New Arrival

Archive of 68 ALSs and TLSs addressed to his translator Shozo Tokunaga.

vp: 1957-94.

Together 102 pages, many on aerogram paper or Encounter Magazine stationery. 65 letters Signed, "Stephen" or in full. 3 typescripts, Signed or with holograph emendations. 4to or 8vo. Generally very good to fine. Item #318171

The letters, including 56 Autograph Letters, and 9 Typed Letters, mostly on personal subjects but many with literary content, a few illustrated with sketches. ; Each with the original envelope or address panel. The typescripts, including a two-stanza poem Signed entitled "To a Japanese Friend Translating My English," a 3-page untitled interview concerning his views on English literature and theater, and an 8-page essay entitled "The English Poet in the Modern World." Together 12 pages, folio or 4to, written on rectos only; the essay with moderate scattered staining and chipped edges.
Annotated 35 pp. segement of his diaries "Tokyo., April 24, 58." With Shozos notes and TLS from Spender with emndations

8 October [1957]: "Everyone in England has Asian inflluenza. It's depressing. . . I am planning to come to Japan in the spring, if I can get a grant from the Rockefeller Foundation to give lectures at Japanese universities. . . .
22 October [1957]: ". . . I work all the morning at the magazine; and at home most evenings I do my own work. But I am not satisfied with my life, because I seem to waste too much time--which I do because I am not satisfied. Probably people in Japan get into this kind of tangle also. One reason why I want to spend several weeks in Japan and Asia is because I want to create a kind of distance between myself and my present life. . . ."
10 September 1958: ". . . I have been entirely taken up with Mary Stuart--the Schiller play which I translated and which is now running at the Edinburgh Festival. Fortunately it has gone very well. "I am very glad that your translations of my poems have been praised. "I like also your translation of Shinzue Ueda's poem The Sea. The more I think about you, dearest Shozo, the more I see that you really are a poet in all your feelings, and your sensibility. . . . ". . . My stupid remarks about Wordsworth: What I meant was to draw a contrast between the Japanese attitude toward poetry, which I take to be that poetry is a matter of the poetic form and language coinciding with the poetic moment in experience--and on no account going outside this--and the English attitude, that poetry can essentially be about the whole of life, and that a poem which covers a lot of ideas or experiences, does not have to be good poetry all the time, in fact it rises to poetry. So what I really meant in saying that Wordsworth sometimes writes poetry that is not poetry at all, is that sometimes he simply writes a kind of chopped up rambling prose--although he also rises to occasions when he writes some of the greatest poetry in the English language. . . . ". . . My stupid remarks about Ezra Pound and the imagists: The imagists--who were influenced by their ideas about Japanese Haiku--thought that poetry should consist of nothing except images. Form and music left them indifferent . . . . What I care for in poetry is that it should become part of my central experience of living: and delight in imagery seems to me rather peripheral. . . ."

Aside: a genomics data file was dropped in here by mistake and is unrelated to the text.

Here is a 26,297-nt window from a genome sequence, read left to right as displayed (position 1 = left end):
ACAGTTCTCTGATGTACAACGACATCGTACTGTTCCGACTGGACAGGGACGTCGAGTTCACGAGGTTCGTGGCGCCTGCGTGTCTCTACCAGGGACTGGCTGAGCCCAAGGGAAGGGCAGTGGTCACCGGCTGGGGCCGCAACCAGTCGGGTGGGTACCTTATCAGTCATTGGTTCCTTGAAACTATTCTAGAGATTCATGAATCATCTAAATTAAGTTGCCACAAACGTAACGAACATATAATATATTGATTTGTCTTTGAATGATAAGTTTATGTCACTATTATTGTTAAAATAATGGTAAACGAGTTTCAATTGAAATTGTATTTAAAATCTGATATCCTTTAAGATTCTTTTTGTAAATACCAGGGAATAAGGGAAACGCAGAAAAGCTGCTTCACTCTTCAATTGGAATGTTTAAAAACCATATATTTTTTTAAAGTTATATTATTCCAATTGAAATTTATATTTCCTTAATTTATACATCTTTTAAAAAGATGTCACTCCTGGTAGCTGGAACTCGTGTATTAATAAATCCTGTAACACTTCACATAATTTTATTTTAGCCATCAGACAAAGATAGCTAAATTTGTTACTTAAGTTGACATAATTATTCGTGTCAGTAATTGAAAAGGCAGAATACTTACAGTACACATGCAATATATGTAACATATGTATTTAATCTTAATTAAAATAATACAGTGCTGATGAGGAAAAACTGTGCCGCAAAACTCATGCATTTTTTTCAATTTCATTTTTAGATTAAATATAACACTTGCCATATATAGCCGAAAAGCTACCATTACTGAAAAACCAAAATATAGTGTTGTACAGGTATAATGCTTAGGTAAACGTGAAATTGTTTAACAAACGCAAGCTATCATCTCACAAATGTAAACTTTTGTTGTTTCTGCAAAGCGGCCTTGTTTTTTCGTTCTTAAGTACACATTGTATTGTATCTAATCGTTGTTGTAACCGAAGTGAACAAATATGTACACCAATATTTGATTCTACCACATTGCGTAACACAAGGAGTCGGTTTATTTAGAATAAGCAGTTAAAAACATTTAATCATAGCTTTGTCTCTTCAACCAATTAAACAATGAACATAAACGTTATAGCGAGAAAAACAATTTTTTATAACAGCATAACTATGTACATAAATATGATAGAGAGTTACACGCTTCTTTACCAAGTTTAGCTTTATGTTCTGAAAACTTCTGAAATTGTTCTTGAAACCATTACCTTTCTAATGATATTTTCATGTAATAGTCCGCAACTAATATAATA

27 March 1959: ". . . I am doing a series of lectures here on the theme of the Obsession of Modern Writers with the Modern World.. They have been quite successful. They will be rewritten before they are published and then I shall send you a copy in case you care to translate it. . . ."
8 May 1961: ". . . I am writing about thirty or forty or fifty poems all at once. When I am away, abroad, I manage to do a lot, however much I have to bore audiences with my lectures . . . . But when I am in London and go to the office every day, and have to see so many people, and worry about all the bills that come in, and write articles, it is more difficult. In fact I haven't written any poetry for about two weeks, which is the first gap this year. . . . I am writing a long essay on Shakespeare's sonnets . . . ."
5 October 1965: ". . . Washington quite depresses me. It is gloomy and oppressive and I never see anyone except on official engagements. The library is of course wonderful, and I have a very nice work room where I study and write almost without interruption. But the corridors are thick with bureaucrats wearing steel rimmed spectacles and policemen wearing badges the shape of iron hearts. . . . ". . . I shook hands with President Johnson . . . . It was like shaking hands with a model of a sheriff in a cowboy western, made out of leather. His face usually only has two expressions--frowning or smiling--but for me it had NONE. Lady Bird did wink a bit when I shook her hand, but not with pleasure. . . ."
7 February 1968: ". . . I am overwhelmed by having to write the Mellon lectures, which I give in Washington next month. I have to give six lectures on imagination in poetry and painting. I think they will be the best criticism I have written, as the subject is so interesting. . . ."
June 18th '68 "Can you get me as much material as possible in Engliush about the Japanese students? Could you give me your own impressions..."
2 June 1970: ". . . One of the worst things (in a public way) that ever happened to me was to discover that Encounter was paid for by the CIA. So I don't ever want to accept anything for which the money may come from the same source--indirectly even. . . ." 20 June 1982: ". . . A year ago, David Hockney and I went to China and we did a book called Chinese Journal about it. 60,000 words by me and about 100 photographs and drawings. . . ."

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